The 2012 Honda Civic GX (above) is announced as an “all-new” car, the only dedicated natural-gas-powered car produced and sold in the U.S. Honda introduced it in 1998; it has won various awards; and it keeps on selling here in fairly small numbers—about 2,000 units in 2009.
As often happens, being green will cost you: The GX costs $26,155, a big premium over the standard Civic sedan. Is it worth the extra green?
Of course it is—if:
- you live near one of the estimated 946 operating natural gas fueling stations
- you want to do your part for clean air (CNG is the cleanest burning fuel available, almost no CO2 emissions)
- you want to use no imported fuel; CNG is 85 percent homegrown
- you get a $4,000 incentive from the Feds, or live in a state like California that offers credits of $2,000 for home chargers
- you want to drive your car a long time (CNG-powered engines last much longer than gas-powered ones)
- by investing in a home charger, you’ll fuel up at less than half the cost of gasoline
- you want to achieve fuel economy of 27/38/31 mpg.
Drivers won’t notice any real difference in performance. The biggest problem is and has been infrastructure. Honda is increasing its dealers from 38 in 4 states to 200 in 35 states. If they build out the dealer network, will the buyers come?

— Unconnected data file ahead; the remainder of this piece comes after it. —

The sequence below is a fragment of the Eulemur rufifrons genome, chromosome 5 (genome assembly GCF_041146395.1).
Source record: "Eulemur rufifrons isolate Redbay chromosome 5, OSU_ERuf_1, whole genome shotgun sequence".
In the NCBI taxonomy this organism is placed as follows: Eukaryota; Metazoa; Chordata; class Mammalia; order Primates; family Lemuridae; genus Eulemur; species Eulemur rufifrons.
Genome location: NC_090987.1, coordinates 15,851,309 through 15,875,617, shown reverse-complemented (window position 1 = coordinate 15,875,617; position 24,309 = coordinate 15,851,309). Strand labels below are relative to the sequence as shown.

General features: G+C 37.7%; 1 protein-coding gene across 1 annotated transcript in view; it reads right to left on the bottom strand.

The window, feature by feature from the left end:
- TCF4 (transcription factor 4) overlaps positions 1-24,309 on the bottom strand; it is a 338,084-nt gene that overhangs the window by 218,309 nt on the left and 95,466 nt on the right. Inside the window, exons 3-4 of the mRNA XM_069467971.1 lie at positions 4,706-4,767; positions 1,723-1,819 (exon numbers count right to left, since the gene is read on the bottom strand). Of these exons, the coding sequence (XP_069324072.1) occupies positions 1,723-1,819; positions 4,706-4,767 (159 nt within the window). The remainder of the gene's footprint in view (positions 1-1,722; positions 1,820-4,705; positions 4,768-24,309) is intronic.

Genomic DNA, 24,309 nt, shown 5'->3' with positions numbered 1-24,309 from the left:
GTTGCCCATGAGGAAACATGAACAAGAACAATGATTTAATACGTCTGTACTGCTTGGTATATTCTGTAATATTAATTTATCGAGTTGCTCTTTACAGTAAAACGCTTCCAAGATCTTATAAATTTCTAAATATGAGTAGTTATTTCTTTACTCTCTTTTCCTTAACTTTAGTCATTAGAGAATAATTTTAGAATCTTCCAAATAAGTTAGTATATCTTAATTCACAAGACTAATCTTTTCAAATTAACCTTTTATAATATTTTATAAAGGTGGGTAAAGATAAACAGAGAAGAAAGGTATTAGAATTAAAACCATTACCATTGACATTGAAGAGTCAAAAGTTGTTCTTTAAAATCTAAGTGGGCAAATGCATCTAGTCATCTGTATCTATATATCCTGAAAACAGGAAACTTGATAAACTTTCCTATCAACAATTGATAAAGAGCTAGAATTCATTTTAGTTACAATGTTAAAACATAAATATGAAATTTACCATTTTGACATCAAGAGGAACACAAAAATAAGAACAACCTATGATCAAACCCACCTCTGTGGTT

Only if they can fuel their cars conveniently. Honda offers an extra-cost nav system that locates CNG dealers nationally. Good, but it should be standard in the car.
The company seems to be figuring that the government and potential buyers will recognize the inevitability of CNG sooner rather than later. Under ordinary political circumstances, that would be my guess, too. Under the collapsed, dysfunctional “system” that rules our roost today, it is much more of a longshot.
And yet, CNG is a lot more popular and available than you might think. One of every five city buses uses it. There has been increasing interest in fleet use, which makes a lot of sense.
Congress would be smart (can you imagine that?) to kill the ethanol subsidies and devote at least as much to promoting CNG. A bill to develop CNG incentives—the New Alternative Transportation to Give Americans Solutions (NAT GAS) Act of 2011 got some traction last month in the House.
The NAT GAS Act has 184 sponsors – half Democrats, half Republicans. T. Boone Pickens is for it; the Koch brothers against. Which side are you on, and why?